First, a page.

Angèle Dubeau & La Pieta | Passion
Analekta 14 Tracks 60 minutes

“What passion cannot music raise and quell!” — John Dryden. It is certain music can quell passion: the ability of music to soothe is well known. But as for music’s ability to ‘raise’ passion, well, I have never noticed a symphony or chamber music audience burst into tears or become inflamed with lust and rage. But listening to some of the selections on this excellent disc has roused some notions in me of how music stirs the mind to feel passion.

Is it not possible that when a bow is drawn across strings it is like a bow drawn across the nerves? Or that the eardrum transmits directly to the heart physical vibrations of percussion, be it from tympani or piano? Consider how many musical effects derive from imitation of the sounds of nature, such as the twitter of birds, the howl of the tempest, the trickle of a stream. Add to that repertoire the hammer of the blacksmith, the rhythm of a train, the mighty rush of an engine, the bustle of traffic. How many musical forms derive from dances that speak directly to the body and cause us to imagine moving in a space with one or many others to celebrate passionate expressions of love and war, victory and defeat?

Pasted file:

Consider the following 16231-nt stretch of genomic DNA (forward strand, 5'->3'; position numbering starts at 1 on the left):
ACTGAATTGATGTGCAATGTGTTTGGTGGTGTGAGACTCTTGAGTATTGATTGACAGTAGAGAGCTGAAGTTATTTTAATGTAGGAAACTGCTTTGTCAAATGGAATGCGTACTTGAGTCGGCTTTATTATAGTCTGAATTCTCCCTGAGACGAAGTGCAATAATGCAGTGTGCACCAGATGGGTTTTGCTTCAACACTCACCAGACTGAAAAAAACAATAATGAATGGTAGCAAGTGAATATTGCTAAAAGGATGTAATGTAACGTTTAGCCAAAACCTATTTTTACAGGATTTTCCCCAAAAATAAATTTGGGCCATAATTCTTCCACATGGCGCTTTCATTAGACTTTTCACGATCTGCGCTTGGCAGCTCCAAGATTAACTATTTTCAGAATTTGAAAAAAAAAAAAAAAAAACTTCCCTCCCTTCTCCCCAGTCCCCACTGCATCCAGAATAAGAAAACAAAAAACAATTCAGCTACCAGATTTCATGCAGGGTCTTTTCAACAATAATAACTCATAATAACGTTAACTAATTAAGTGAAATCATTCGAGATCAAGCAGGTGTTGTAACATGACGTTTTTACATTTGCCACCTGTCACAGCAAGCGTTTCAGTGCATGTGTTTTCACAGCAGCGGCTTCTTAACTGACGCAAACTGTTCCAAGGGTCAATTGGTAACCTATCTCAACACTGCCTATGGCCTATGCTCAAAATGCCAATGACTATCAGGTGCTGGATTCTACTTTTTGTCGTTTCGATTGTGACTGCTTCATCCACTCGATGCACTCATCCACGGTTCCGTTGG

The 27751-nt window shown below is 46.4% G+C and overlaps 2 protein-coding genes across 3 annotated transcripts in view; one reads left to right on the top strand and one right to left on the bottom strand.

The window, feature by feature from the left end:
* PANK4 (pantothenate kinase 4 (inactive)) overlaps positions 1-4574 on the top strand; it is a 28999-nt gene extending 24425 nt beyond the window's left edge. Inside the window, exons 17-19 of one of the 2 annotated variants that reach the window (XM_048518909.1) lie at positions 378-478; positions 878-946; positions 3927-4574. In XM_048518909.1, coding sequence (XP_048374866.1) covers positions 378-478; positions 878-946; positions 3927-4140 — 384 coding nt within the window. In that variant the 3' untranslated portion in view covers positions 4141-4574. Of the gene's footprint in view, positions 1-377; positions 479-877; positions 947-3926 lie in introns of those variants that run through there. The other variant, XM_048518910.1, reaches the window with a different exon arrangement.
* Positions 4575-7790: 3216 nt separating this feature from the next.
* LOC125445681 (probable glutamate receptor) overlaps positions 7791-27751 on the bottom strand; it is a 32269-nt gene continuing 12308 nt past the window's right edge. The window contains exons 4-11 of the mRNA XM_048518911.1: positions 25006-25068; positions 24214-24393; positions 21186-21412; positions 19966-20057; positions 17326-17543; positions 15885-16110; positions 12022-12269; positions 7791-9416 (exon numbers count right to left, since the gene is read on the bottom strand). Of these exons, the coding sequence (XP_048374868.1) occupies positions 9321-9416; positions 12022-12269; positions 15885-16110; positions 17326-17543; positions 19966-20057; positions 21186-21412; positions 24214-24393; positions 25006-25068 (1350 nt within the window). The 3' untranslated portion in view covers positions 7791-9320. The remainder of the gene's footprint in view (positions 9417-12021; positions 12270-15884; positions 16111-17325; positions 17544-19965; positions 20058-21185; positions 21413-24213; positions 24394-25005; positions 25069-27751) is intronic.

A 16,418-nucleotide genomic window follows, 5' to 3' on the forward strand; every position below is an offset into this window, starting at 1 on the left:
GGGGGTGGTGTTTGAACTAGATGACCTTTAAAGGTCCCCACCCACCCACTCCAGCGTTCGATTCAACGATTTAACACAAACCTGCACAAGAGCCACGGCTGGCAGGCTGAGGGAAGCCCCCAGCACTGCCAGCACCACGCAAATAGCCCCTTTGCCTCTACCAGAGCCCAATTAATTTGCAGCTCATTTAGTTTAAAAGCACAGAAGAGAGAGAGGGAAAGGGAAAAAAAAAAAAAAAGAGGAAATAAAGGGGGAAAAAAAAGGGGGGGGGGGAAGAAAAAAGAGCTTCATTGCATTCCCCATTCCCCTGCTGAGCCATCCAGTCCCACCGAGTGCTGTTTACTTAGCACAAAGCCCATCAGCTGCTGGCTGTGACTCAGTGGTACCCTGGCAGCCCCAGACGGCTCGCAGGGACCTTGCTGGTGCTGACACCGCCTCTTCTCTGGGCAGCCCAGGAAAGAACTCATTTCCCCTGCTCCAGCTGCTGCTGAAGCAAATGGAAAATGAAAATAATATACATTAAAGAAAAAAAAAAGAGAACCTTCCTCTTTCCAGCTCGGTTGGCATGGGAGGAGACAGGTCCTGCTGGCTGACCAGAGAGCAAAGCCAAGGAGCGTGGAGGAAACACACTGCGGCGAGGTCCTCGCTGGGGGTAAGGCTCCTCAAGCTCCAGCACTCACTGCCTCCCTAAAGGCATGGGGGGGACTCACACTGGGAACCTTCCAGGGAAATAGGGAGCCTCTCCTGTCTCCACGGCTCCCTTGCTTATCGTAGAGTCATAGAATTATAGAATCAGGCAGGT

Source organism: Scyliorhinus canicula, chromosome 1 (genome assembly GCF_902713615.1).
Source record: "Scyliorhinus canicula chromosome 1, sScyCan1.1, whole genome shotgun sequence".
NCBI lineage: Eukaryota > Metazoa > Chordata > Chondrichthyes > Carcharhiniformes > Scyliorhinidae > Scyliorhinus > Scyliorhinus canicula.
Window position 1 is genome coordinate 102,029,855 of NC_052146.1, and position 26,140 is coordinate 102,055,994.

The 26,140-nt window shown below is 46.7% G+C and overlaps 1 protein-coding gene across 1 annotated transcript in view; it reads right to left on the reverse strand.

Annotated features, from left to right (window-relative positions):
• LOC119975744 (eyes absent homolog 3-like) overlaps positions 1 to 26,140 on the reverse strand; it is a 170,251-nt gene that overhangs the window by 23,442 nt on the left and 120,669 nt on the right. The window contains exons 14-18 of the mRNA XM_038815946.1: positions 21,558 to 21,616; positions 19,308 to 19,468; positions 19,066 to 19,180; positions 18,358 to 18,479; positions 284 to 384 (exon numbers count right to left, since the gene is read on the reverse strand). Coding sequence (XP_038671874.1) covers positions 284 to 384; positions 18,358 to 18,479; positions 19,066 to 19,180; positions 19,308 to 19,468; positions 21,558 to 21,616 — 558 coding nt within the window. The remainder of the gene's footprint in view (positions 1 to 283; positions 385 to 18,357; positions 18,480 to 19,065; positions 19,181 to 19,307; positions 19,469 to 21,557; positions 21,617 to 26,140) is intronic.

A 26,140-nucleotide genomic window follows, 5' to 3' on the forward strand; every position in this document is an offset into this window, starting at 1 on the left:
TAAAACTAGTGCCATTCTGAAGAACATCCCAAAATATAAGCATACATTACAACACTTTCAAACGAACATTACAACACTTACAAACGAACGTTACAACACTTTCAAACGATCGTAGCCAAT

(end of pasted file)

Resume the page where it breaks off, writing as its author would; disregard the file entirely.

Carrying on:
Vivid dance rhythms are the muscle and bone which move four of the selections: Bizet’s “Carmen”, Enescu’s “Romanian Rhapsody No.1, Sarasate’s “Navarra” Op.33, and Gershwin’s “Porgy and Bess.” Chopin’s “Nocturne” No.20 emits a soothing tenderness that allows exquisitely refined feelings to emerge trembling from deep sanctuaries of the mind and attain brief expression in the light of day. In Bloch’s “Nigun” one can hear the music of spiritual striving — the saddened spark of love buried in earthly darkness yearning to soar into the light of eternity and be collected back into it.

Angèle Dubeau’s expression is uncompromising, ripe and joyous. Louise-Andrée’s arrangements are arresting and refresh our acquaintance with some of these more familiar tunes. The players of La Pieta perform with gusto, precision and taste. Take this seventh of their CD’s for a walk and let it move you, as it surely can do. Highly Recommended.

Stanley Fefferman for The Live Music Report

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